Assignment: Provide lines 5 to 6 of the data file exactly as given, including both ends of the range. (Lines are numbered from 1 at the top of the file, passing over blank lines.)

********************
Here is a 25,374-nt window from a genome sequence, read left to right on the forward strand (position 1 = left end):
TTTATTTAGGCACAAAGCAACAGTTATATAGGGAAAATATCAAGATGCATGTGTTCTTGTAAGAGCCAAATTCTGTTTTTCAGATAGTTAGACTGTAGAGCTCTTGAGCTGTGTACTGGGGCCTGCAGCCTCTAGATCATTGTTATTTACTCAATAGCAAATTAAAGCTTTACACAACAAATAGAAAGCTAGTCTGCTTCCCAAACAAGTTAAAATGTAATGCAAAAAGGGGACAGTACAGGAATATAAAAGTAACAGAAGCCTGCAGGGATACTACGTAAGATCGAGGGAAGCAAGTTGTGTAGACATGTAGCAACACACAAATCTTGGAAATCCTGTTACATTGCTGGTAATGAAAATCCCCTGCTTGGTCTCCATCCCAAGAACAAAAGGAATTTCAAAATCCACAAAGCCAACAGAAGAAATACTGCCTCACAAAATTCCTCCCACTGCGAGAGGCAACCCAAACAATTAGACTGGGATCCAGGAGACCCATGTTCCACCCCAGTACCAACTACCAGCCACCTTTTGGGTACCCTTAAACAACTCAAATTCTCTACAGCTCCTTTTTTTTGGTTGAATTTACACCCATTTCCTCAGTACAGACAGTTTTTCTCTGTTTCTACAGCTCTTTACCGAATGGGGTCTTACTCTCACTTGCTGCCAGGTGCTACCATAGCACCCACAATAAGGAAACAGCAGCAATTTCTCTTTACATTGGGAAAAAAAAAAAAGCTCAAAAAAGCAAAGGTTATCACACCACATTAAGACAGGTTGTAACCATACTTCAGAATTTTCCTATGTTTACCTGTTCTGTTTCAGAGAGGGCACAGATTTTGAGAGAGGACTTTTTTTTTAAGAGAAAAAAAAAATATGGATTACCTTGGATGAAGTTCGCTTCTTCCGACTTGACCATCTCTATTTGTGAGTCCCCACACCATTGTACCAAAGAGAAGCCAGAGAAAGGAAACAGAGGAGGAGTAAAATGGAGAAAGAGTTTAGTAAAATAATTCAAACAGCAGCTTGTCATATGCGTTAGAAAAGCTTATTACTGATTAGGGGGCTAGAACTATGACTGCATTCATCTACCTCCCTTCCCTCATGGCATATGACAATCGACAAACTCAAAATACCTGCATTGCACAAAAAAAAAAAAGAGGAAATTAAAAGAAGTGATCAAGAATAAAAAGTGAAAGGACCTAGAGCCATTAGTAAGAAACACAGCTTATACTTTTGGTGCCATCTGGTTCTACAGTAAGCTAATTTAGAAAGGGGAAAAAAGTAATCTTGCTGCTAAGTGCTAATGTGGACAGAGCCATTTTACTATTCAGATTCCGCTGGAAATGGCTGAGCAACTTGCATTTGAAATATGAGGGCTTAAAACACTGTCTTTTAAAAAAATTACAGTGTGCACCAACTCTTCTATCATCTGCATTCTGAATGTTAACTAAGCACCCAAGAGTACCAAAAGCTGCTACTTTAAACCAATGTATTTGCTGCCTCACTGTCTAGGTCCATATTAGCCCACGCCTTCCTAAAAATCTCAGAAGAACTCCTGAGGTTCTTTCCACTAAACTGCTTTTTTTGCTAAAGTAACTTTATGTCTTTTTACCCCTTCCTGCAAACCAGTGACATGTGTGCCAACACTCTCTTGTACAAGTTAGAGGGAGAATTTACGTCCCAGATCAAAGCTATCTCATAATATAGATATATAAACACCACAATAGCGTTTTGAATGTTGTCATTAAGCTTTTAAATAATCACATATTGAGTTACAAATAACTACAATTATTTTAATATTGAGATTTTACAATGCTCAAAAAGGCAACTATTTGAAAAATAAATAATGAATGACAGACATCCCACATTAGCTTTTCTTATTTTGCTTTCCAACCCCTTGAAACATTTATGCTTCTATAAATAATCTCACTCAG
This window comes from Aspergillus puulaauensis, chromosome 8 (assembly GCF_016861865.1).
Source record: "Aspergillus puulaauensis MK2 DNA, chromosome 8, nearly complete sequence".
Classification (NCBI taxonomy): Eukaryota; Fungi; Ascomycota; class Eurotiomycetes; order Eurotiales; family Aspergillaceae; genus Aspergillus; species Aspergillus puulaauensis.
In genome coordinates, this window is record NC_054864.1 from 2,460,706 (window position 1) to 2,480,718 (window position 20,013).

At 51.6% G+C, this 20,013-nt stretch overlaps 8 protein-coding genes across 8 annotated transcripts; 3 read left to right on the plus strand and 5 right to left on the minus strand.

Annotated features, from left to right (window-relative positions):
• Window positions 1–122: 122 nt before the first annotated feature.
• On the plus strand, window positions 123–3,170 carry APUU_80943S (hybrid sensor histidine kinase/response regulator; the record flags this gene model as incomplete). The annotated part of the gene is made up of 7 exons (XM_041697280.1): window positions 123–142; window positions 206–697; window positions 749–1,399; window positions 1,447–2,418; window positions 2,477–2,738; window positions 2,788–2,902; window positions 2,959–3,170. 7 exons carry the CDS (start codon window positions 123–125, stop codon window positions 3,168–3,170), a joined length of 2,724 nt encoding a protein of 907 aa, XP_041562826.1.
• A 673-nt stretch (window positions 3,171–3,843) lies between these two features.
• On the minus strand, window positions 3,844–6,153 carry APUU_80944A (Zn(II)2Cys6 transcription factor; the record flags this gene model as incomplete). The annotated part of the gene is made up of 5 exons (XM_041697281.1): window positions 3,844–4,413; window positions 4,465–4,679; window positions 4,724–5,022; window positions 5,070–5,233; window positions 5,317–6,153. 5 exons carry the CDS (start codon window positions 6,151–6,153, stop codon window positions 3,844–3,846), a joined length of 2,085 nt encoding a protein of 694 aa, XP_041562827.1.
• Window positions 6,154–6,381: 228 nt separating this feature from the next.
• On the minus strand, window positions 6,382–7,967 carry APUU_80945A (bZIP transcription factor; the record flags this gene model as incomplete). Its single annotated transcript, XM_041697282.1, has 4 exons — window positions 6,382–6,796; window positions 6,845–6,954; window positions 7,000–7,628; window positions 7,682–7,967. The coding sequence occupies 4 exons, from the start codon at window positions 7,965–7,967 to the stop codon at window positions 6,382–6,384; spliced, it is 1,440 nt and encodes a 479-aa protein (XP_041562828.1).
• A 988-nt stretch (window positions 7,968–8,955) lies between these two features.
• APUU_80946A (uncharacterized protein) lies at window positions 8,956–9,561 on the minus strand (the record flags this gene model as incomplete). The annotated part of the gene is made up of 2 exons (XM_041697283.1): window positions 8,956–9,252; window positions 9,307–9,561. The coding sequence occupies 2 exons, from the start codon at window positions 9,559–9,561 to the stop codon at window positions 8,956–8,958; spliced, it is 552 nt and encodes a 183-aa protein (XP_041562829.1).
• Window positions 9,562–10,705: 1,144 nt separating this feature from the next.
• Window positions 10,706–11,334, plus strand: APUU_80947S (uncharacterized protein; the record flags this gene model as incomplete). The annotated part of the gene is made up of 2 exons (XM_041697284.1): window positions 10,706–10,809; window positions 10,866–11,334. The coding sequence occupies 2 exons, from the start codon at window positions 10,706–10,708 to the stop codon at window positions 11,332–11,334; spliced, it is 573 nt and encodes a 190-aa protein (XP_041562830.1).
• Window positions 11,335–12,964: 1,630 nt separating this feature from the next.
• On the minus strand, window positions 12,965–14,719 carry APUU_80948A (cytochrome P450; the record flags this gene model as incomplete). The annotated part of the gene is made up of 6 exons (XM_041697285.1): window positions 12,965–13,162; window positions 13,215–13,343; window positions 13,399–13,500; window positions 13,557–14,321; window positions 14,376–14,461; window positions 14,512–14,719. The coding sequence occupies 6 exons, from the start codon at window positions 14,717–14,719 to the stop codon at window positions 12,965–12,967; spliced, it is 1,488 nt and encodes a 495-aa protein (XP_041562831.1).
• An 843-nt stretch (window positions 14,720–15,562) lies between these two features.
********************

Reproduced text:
Classification (NCBI taxonomy): Eukaryota; Fungi; Ascomycota; class Eurotiomycetes; order Eurotiales; family Aspergillaceae; genus Aspergillus; species Aspergillus puulaauensis.
In genome coordinates, this window is record NC_054864.1 from 2,460,706 (window position 1) to 2,480,718 (window position 20,013).